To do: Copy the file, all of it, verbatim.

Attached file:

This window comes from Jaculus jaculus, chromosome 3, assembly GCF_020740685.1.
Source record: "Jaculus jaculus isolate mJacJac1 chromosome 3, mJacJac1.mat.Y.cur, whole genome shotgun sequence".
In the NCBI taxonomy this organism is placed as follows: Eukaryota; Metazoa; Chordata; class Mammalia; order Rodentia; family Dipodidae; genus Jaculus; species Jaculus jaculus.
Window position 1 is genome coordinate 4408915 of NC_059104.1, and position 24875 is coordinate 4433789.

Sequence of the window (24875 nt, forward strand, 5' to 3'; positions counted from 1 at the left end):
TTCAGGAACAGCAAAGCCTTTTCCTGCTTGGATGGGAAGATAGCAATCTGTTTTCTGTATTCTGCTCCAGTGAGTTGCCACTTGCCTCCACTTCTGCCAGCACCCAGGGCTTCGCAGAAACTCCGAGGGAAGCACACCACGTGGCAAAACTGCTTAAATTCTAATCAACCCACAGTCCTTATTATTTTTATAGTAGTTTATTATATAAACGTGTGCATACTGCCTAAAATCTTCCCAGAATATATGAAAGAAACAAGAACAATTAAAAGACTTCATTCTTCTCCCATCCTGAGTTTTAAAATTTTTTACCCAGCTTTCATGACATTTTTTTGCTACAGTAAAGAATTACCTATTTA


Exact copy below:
This window comes from Jaculus jaculus, chromosome 3, assembly GCF_020740685.1.
Source record: "Jaculus jaculus isolate mJacJac1 chromosome 3, mJacJac1.mat.Y.cur, whole genome shotgun sequence".
In the NCBI taxonomy this organism is placed as follows: Eukaryota; Metazoa; Chordata; class Mammalia; order Rodentia; family Dipodidae; genus Jaculus; species Jaculus jaculus.
Window position 1 is genome coordinate 4408915 of NC_059104.1, and position 24875 is coordinate 4433789.

Sequence of the window (24875 nt, forward strand, 5' to 3'; positions counted from 1 at the left end):
TTCAGGAACAGCAAAGCCTTTTCCTGCTTGGATGGGAAGATAGCAATCTGTTTTCTGTATTCTGCTCCAGTGAGTTGCCACTTGCCTCCACTTCTGCCAGCACCCAGGGCTTCGCAGAAACTCCGAGGGAAGCACACCACGTGGCAAAACTGCTTAAATTCTAATCAACCCACAGTCCTTATTATTTTTATAGTAGTTTATTATATAAACGTGTGCATACTGCCTAAAATCTTCCCAGAATATATGAAAGAAACAAGAACAATTAAAAGACTTCATTCTTCTCCCATCCTGAGTTTTAAAATTTTTTACCCAGCTTTCATGACATTTTTTTGCTACAGTAAAGAATTACCTATTTA